Its just something I do, whether its spring training or during the season, I love the excitement, Milledge said. I love when I do good. I love when the team does goodIm the first guy on the step when somebody else homers. I just love the game. People can take it how they want, but I just love to do good.

Love of the game is whats kept Milledge going. And from the looks of things midway through camp, that love might push him all the way onto the Opening Day roster.

Brett Ballantini is CSNChicago.com's White Sox Insider. Follow him @CSNChi_Beatnik on Twitter for up-to-the-minute White Sox information.

Lucas Giolito relieved to be able to shed No. 1 pitching prospect label

Lucas Giolito relieved to be able to shed No. 1 pitching prospect label

GLENDALE, AZ — You don’t need a scale to see that Lucas Giolito lost some weight in the offseason. As he walks around Camelback Ranch, he just seems lighter. These pounds were shedded thanks to a certain label that has been detached from his name and his being.

“Lucas Giolito, number-one pitching prospect in baseball” is no more.

“Definitely. Big time relief. I carried that title for a while,” Giolito told NBC Sports Chicago. “It was kind of up and down. I was (ranked) 1 at one point. I dropped. I always paid attention to it a little bit moving through the minor leagues.”

Which for any young hurler is risky business. The “best pitching prospect” designation can mess with a pitcher’s psyche and derail a promising career. Giolito was walking a mental tightrope reading those rankings, but after making it back to the majors last season with the White Sox and succeeding, the moniker that seemed to follow him wherever he went has now vanished.

“Looking back on it, that stuff is pretty cool," Giolito said. "It can pump you up and make you feel good about yourself, but in the end the question is, what are you going to do at the big league level? Can you contribute to a team? I’m glad that I finally have the opportunity to do that and all that other stuff is in the rear view."

This wasn’t the case when the White Sox acquired Giolito from the Washington Nationals in the Adam Eaton trade in December 2016. When he arrived at spring training last year, he was carrying around tons of extra baggage in his brain that was weighing him down. Questions about his ability and makeup weren’t helping as he tried living up to such high expectations.

“Yeah, I’d say especially with the trade coming off 2016 where I didn’t perform well at all that year," Giolito said. "I got traded over to a new organization, I still have this label on me of being a top pitching prospect while I’m going to a new place, I’m trying to impress people but at the same time I had a lot of things off mechanically I was trying to fix. Mentally, I was not in the best place as far as pitching went. It definitely added some extra pressure that I didn’t deal with well for a while."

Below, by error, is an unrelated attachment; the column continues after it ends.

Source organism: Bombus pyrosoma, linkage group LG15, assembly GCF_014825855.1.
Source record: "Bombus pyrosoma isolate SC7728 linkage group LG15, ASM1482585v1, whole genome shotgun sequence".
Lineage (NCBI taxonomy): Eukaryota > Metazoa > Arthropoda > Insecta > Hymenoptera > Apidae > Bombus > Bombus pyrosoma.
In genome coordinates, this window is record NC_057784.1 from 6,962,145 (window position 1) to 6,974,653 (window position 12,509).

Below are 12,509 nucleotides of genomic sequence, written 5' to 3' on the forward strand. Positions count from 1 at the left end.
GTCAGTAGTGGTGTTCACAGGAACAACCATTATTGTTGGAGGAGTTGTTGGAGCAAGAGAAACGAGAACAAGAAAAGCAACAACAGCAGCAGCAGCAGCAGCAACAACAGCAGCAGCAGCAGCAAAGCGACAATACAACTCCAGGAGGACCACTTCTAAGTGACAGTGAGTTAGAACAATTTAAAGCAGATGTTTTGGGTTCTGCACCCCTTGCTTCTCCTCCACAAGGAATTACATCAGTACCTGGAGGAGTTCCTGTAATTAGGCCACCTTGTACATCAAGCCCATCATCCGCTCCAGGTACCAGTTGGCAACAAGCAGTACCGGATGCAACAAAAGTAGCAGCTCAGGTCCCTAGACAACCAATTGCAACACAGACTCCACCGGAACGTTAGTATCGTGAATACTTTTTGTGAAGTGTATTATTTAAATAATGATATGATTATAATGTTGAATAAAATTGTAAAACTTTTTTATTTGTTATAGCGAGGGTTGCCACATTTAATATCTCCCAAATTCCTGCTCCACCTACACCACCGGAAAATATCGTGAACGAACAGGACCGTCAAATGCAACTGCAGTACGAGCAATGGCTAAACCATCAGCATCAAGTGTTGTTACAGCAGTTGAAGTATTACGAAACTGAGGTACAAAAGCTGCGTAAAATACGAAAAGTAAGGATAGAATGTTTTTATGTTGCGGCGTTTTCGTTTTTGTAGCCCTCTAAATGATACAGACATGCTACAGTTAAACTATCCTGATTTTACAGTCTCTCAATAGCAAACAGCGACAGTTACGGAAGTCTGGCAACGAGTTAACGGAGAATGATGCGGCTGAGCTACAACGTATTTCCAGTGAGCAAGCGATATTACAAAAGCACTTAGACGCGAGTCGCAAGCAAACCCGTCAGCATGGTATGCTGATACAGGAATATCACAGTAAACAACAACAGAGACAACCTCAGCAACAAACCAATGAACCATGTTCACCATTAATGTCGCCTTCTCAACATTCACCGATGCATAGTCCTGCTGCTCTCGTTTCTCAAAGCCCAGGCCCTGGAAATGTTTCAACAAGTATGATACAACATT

How bad was it for Giolito? Here are some of the thoughts that were scrambling his brain during spring training and beyond last season.

“I saw I wasn’t throwing as hard. I was like, ’Where did my velocity go?’ Oh, it’s my mechanics. My mechanics are bad. I need to fix those,” Giolito said. “Then I’m trying to make adjustments. Why can’t I make this adjustment? It compounds. It just builds and builds and builds and can weigh on you a ton. I was 22 turning 23 later in the year. I didn’t handle it very well. I put a lot of pressure on myself to fix all these different things about my performance, my pitching and trying to do it all in one go instead of just relaxing and remembering, ‘Hey, what am I here for? Why do I play the game?’”

Still, pitching coach Don Cooper wanted to see what he had in his young prospect. So last February, he scheduled him to make his White Sox debut against the Cubs in front of a packed house in Mesa.

“It was kind of like a challenge," Giolito said. "They fill the stadium over there. I’m like, ‘Alright here we go."

Giolito gave up one run, three hits, walked one and struck out two in two innings against the Cubs that day.

“I pitched OK," he said. "I think I gave up a home run to Addison Russell. At the same time, I remember that game like I was forcing things. I might have pitched okay, but I was forcing the ball over the plate instead of relaxing, trusting and letting it happen which is kind of my mantra now. I’m saying that all the time, just having confidence in yourself and letting it go.”

A conversation in midseason with Charlotte Knights pitching coach Steve McCatty, suggested by Cooper, helped turn Giolito’s season around. The lesson for Giolito: whatever you have on the day you take the mound is what you have. Don’t force what isn’t there.

Fortunately for Giolito he has extra pitches in his arsenal, so if the curveball isn’t working (which it rarely did when he came up to the majors last season) he can go to his change-up, fastball, slider, etc.

It’s all part of the learning process, both on the mound and off it. Setbacks are coming. Giolito has already had his share. More will be on the way.

“You want to set expectations for yourself. You want to try and achieve great goals,” he said. “At the same time, it is a game of failure. There’s so much that you have to learn through experience whether that be success or failure. Especially going through the minor leagues. There’s so much that you have to learn and a lot of it is about development. It’s a crazy ride for sure.”

SportsTalk Live Podcast: Rick Hahn gives an update on the state of the White Sox rebuild

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USA TODAY

SportsTalk Live Podcast: Rick Hahn gives an update on the state of the White Sox rebuild

In this episode of the SportsTalk Live Podcast, Danny Parkins (670 The Score), Chris Bleck (ESPN 1000) and Scott King (WGN Radio) join David Kaplan on the panel.

Ryan Pace’s offseason begins. Josh Sitton and Jerrell Freeman are gone, but what will he do with Kyle Fuller?

Plus, Rick Hahn joins Kap from Glendale, Ariz., to discuss the state of the White Sox rebuild, how tough it is to keep their best prospects in the minors and why Jose Abreu is so important for his young team?

Listen to the full episode at this link or in the embedded player below: